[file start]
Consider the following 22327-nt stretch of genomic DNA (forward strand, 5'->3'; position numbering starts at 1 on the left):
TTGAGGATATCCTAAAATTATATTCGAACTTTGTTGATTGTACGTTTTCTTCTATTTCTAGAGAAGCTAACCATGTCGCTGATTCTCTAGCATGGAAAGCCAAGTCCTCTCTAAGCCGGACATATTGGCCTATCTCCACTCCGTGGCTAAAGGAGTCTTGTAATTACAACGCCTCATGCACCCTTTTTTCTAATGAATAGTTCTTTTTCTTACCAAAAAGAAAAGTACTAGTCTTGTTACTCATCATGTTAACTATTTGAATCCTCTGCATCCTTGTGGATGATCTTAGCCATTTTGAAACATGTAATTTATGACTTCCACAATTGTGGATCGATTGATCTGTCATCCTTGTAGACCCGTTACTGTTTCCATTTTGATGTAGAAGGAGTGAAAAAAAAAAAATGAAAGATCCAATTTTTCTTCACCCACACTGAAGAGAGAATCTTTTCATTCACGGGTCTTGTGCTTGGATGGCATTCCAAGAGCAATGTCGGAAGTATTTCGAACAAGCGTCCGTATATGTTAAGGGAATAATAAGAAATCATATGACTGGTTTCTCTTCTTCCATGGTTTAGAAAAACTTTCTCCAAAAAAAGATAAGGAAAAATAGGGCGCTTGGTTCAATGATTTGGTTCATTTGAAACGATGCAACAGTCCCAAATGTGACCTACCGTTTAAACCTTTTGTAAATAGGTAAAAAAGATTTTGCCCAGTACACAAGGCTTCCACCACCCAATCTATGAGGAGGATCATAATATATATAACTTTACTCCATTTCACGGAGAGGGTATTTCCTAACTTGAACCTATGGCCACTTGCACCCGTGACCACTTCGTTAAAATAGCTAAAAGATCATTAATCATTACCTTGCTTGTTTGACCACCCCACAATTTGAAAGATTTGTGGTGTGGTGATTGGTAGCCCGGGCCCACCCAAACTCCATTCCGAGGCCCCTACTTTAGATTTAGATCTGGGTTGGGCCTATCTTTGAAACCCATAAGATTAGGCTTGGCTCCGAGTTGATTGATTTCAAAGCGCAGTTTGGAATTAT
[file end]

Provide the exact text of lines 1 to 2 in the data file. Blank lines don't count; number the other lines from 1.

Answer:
Consider the following 22327-nt stretch of genomic DNA (forward strand, 5'->3'; position numbering starts at 1 on the left):
TTGAGGATATCCTAAAATTATATTCGAACTTTGTTGATTGTACGTTTTCTTCTATTTCTAGAGAAGCTAACCATGTCGCTGATTCTCTAGCATGGAAAGCCAAGTCCTCTCTAAGCCGGACATATTGGCCTATCTCCACTCCGTGGCTAAAGGAGTCTTGTAATTACAACGCCTCATGCACCCTTTTTTCTAATGAATAGTTCTTTTTCTTACCAAAAAGAAAAGTACTAGTCTTGTTACTCATCATGTTAACTATTTGAATCCTCTGCATCCTTGTGGATGATCTTAGCCATTTTGAAACATGTAATTTATGACTTCCACAATTGTGGATCGATTGATCTGTCATCCTTGTAGACCCGTTACTGTTTCCATTTTGATGTAGAAGGAGTGAAAAAAAAAAAATGAAAGATCCAATTTTTCTTCACCCACACTGAAGAGAGAATCTTTTCATTCACGGGTCTTGTGCTTGGATGGCATTCCAAGAGCAATGTCGGAAGTATTTCGAACAAGCGTCCGTATATGTTAAGGGAATAATAAGAAATCATATGACTGGTTTCTCTTCTTCCATGGTTTAGAAAAACTTTCTCCAAAAAAAGATAAGGAAAAATAGGGCGCTTGGTTCAATGATTTGGTTCATTTGAAACGATGCAACAGTCCCAAATGTGACCTACCGTTTAAACCTTTTGTAAATAGGTAAAAAAGATTTTGCCCAGTACACAAGGCTTCCACCACCCAATCTATGAGGAGGATCATAATATATATAACTTTACTCCATTTCACGGAGAGGGTATTTCCTAACTTGAACCTATGGCCACTTGCACCCGTGACCACTTCGTTAAAATAGCTAAAAGATCATTAATCATTACCTTGCTTGTTTGACCACCCCACAATTTGAAAGATTTGTGGTGTGGTGATTGGTAGCCCGGGCCCACCCAAACTCCATTCCGAGGCCCCTACTTTAGATTTAGATCTGGGTTGGGCCTATCTTTGAAACCCATAAGATTAGGCTTGGCTCCGAGTTGATTGATTTCAAAGCGCAGTTTGGAATTAT